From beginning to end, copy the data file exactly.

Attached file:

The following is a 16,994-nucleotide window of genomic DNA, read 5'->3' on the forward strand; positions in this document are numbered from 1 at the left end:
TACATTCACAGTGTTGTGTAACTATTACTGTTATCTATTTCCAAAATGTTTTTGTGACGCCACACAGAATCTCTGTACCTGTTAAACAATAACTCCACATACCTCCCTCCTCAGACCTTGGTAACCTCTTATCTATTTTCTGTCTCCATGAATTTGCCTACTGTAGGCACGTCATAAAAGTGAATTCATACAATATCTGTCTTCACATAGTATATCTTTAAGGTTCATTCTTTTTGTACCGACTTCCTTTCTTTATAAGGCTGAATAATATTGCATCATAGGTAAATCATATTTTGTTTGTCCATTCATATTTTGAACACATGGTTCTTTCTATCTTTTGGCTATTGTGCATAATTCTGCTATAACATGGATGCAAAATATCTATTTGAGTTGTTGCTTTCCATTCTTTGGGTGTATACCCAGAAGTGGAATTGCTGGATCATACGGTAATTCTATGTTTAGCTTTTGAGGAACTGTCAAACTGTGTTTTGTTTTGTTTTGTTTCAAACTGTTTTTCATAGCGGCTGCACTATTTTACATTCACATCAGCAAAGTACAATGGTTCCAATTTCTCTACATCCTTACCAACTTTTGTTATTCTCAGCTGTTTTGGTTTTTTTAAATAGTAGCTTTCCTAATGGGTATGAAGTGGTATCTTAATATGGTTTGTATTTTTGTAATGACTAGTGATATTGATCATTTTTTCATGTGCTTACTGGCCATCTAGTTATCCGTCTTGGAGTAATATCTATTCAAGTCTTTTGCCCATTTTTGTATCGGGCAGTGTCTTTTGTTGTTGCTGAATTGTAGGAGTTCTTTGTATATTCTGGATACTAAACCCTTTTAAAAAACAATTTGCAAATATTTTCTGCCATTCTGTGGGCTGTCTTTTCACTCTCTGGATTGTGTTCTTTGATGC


The following is a 16,994-nucleotide window of genomic DNA, read 5'->3' on the forward strand; positions in this document are numbered from 1 at the left end:
TACATTCACAGTGTTGTGTAACTATTACTGTTATCTATTTCCAAAATGTTTTTGTGACGCCACACAGAATCTCTGTACCTGTTAAACAATAACTCCACATACCTCCCTCCTCAGACCTTGGTAACCTCTTATCTATTTTCTGTCTCCATGAATTTGCCTACTGTAGGCACGTCATAAAAGTGAATTCATACAATATCTGTCTTCACATAGTATATCTTTAAGGTTCATTCTTTTTGTACCGACTTCCTTTCTTTATAAGGCTGAATAATATTGCATCATAGGTAAATCATATTTTGTTTGTCCATTCATATTTTGAACACATGGTTCTTTCTATCTTTTGGCTATTGTGCATAATTCTGCTATAACATGGATGCAAAATATCTATTTGAGTTGTTGCTTTCCATTCTTTGGGTGTATACCCAGAAGTGGAATTGCTGGATCATACGGTAATTCTATGTTTAGCTTTTGAGGAACTGTCAAACTGTGTTTTGTTTTGTTTTGTTTCAAACTGTTTTTCATAGCGGCTGCACTATTTTACATTCACATCAGCAAAGTACAATGGTTCCAATTTCTCTACATCCTTACCAACTTTTGTTATTCTCAGCTGTTTTGGTTTTTTTAAATAGTAGCTTTCCTAATGGGTATGAAGTGGTATCTTAATATGGTTTGTATTTTTGTAATGACTAGTGATATTGATCATTTTTTCATGTGCTTACTGGCCATCTAGTTATCCGTCTTGGAGTAATATCTATTCAAGTCTTTTGCCCATTTTTGTATCGGGCAGTGTCTTTTGTTGTTGCTGAATTGTAGGAGTTCTTTGTATATTCTGGATACTAAACCCTTTTAAAAAACAATTTGCAAATATTTTCTGCCATTCTGTGGGCTGTCTTTTCACTCTCTGGATTGTGTTCTTTGATGC